Charter schools in existence for five years or so have a track record (if not, in theory, they would have failed). These schools, says Hoxby, can tell us much more about the potential of charter schools to improve students’ performance.
Perform or go out of business
Hoxby chalks up charter schools’ success to the old-fashioned free market competition that governs them. “On average, they’re doing better because if they’re not well managed, they go out of business,” she says. Yet the ways in which they’re better at serving students are far from bean counting.
While viewing parents as customers who are free to “shop” at the traditional school down the street may seem harsh, Hoxby says it has forced charter schools to set up a different – and positive – model of parent interaction. “Parents can walk away at any time, and I think this changes the whole nature of the relationship between parents and schools,” says Hoxby. “A lot of parents who send their kids to charter schools have never dealt with a school that cared about their opinions before. It’s really wonderful how engaged they get when they see that the school needs them. It’s inspiring.”
And because they’re under constant scrutiny, successful charter schools tend to use proven systems of curriculum and pedagogy. “If you’re a charter school and your students aren’t learning to read, you’re probably not going to stay in business,” she says. “Parents have reasonably good judgment about their kids. … If you send your child to a charter school and you feel that things aren’t going that well, you take your kids out of the charter school and go back to the regular public school.”
Research, not politics
Hoxby deftly counters common attempts to undermine charter schools’ achievement superiority – for instance, rather than “cream-skimming” the best kids out of public schools, charter schools actually tend to do the opposite, attracting the most troubled kids who are floundering in regular schools. But despite her statistically sunny view of charter schools, they’re generating increasingly polarized and politicized emotions.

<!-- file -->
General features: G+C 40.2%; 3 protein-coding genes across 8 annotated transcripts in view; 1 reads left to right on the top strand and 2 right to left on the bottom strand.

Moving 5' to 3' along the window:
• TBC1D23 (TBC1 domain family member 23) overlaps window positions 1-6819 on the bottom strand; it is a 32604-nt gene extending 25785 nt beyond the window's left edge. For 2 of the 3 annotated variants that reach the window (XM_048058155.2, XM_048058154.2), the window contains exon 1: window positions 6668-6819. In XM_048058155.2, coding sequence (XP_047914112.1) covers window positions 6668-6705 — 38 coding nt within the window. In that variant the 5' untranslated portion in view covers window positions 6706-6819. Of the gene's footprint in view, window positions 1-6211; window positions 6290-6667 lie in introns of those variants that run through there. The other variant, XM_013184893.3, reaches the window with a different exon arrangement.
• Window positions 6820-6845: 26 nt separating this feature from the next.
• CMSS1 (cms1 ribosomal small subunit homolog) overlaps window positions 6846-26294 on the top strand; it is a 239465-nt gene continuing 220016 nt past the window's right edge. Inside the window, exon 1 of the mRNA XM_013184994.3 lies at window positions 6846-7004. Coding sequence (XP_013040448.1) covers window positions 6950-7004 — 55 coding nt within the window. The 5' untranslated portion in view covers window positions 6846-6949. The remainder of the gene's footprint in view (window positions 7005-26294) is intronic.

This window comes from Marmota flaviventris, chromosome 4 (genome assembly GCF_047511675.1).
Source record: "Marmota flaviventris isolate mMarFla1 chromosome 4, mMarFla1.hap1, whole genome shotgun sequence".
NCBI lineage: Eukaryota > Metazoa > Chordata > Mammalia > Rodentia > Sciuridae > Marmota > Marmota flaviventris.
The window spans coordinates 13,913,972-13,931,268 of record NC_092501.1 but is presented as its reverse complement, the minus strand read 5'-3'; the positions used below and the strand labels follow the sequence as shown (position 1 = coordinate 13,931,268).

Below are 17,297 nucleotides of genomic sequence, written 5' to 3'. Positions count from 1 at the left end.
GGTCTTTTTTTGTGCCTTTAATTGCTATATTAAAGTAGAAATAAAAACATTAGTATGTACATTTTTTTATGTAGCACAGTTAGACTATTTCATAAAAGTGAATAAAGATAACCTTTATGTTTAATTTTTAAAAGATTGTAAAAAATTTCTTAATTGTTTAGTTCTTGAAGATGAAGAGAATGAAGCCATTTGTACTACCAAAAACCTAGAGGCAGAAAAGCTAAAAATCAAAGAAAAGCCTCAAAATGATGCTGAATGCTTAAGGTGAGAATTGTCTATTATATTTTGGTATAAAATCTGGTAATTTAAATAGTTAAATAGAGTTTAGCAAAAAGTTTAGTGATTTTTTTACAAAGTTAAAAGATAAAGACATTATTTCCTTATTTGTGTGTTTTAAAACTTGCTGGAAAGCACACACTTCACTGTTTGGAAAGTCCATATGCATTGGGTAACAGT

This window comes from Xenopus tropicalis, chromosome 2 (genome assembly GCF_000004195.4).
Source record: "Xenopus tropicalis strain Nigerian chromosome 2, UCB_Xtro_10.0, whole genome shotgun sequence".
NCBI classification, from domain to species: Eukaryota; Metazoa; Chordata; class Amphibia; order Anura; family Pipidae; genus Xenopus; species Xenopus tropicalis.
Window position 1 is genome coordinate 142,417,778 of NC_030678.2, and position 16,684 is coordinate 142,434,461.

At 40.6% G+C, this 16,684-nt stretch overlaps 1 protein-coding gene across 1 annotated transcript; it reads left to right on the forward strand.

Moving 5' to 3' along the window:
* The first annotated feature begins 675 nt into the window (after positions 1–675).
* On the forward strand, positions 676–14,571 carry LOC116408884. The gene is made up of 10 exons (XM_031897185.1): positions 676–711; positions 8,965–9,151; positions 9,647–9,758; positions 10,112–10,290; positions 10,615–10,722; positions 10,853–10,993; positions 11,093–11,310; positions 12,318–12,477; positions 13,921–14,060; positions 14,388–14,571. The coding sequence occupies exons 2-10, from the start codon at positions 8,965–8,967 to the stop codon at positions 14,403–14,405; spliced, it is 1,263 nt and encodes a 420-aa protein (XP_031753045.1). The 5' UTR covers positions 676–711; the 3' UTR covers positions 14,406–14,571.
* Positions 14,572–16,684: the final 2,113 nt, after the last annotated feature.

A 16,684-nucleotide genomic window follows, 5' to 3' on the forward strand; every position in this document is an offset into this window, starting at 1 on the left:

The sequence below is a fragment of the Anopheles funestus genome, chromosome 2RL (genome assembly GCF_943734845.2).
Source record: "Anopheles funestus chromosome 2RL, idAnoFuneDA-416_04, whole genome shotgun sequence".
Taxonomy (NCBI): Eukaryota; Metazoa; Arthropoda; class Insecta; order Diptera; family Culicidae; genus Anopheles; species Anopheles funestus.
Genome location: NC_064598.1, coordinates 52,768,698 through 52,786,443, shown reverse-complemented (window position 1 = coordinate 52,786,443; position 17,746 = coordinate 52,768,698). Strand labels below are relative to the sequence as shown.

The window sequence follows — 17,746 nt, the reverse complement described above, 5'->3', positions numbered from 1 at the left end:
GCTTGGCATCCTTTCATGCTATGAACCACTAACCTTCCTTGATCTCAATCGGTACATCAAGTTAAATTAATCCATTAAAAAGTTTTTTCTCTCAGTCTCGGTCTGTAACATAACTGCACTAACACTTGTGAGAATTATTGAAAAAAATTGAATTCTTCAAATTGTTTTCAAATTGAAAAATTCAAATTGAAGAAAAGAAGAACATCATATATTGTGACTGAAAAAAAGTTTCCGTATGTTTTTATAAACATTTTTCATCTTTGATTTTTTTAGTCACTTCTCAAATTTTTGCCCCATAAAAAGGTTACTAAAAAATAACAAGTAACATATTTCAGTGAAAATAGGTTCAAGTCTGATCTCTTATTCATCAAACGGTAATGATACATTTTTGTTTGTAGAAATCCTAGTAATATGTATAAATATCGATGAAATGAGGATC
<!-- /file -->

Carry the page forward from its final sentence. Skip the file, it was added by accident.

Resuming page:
Although parents who use them and those who run charter schools are bipartisan and range from the most liberal to extremely conservative, it’s easy to see how the movement has become a political one. The Bush administration’s No Child Left Behind act touts charter schools (although Hoxby argues that they are a minor piece of that legislation in practice), while the AFT, together with the National Education Association, which is the nation’s largest teacher union, comprise the single largest contributor to the Democratic Party.
“I don’t think charter schools should be a polarizing or political issue if you look at them through the lens of kids,” she says. “Charter schools just don’t have anything to do with politics.”
She hopes that policy-makers and the American public will leave the politics out of charter schools and let researchers like herself continue to study them in a rigorous, scientific way. Even more powerful than the research methods that produced this report, she says, are randomized studies – true apples-to-apples comparisons, like one she and a colleague did with Chicago schools – that examine charter school students and those who would have liked to attend a charter school but are in a traditional school.
“Let’s leave charter schools alone until we’ve had enough time to evaluate them scientifically, with the randomized studies that are increasingly available,” she says. “I think we’ll end up with better education in the United States if we treat it seriously.”